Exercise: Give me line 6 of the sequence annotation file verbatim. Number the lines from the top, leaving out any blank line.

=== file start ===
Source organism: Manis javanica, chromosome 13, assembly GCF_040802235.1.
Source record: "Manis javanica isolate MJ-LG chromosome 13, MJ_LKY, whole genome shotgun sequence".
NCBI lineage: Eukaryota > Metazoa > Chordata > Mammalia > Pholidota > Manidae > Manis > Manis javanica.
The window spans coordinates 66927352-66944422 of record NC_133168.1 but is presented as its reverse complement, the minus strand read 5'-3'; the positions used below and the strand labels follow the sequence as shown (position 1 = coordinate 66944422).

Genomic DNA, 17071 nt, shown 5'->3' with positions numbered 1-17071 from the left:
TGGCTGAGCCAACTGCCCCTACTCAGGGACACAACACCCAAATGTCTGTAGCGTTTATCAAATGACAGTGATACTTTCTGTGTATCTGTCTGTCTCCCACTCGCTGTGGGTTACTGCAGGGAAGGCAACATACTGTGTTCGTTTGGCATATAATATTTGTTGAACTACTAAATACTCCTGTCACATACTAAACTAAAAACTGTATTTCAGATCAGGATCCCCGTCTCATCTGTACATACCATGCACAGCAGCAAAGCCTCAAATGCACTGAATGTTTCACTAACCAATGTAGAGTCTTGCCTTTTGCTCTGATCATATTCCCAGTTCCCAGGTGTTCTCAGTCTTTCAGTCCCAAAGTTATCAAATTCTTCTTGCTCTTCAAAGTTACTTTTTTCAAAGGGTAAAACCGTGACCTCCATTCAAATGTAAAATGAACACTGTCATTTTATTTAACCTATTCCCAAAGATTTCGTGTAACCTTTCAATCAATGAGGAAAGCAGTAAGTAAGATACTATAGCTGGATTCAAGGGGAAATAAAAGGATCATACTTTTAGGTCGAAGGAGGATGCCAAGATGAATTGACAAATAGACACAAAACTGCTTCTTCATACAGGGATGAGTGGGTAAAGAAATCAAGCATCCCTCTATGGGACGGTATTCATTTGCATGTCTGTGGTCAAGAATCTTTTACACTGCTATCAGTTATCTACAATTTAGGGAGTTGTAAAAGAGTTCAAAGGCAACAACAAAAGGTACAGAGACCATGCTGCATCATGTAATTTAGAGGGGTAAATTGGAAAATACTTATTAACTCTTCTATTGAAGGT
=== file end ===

TGGCTGAGCCAACTGCCCCTACTCAGGGACACAACACCCAAATGTCTGTAGCGTTTATCAAATGACAGTGATACTTTCTGTGTATCTGTCTGTCTCCCACTCGCTGTGGGTTACTGCAGGGAAGGCAACATACTGTGTTCGTTTGGCATATAATATTTGTTGAACTACTAAATACTCCTGTCACATACTAAACTAAAAACTGTATTTCAGATCAGGATCCCCGTCTCATCTGTACATACCATGCACAGCAGCAAAGCCTCAAATGCACTGAATGTTTCACTAACCAATGTAGAGTCTTGCCTTTTGCTCTGATCATATTCCCAGTTCCCAGGTGTTCTCAGTCTTTCAGTCCCAAAGTTATCAAATTCTTCTTGCTCTTCAAAGTTACTTTTTTCAAAGGGTAAAACCGTGACCTCCATTCAAATGTAAAATGAACACTGTCATTTTATTTAACCTATTCCCAAAGATTTCGTGTAACCTTTCAATCAATGAGGAAAGCAGTAAGTAAGATACTATAGCTGGATTCAAGGGGAAATAAAAGGATCATACTTTTAGGTCGAAGGAGGATGCCAAGATGAATTGACAAATAGACACAAAACTGCTTCTTCATACAGGGATGAGTGGGTAAAGAAATCAAGCATCCCTCTATGGGACGGTATTCATTTGCATGTCTGTGGTCAAGAATCTTTTACACTGCTATCAGTTATCTACAATTTAGGGAGTTGTAAAAGAGTTCAAAGGCAACAACAAAAGGTACAGAGACCATGCTGCATCATGTAATTTAGAGGGGTAAATTGGAAAATACTTATTAACTCTTCTATTGAAGGT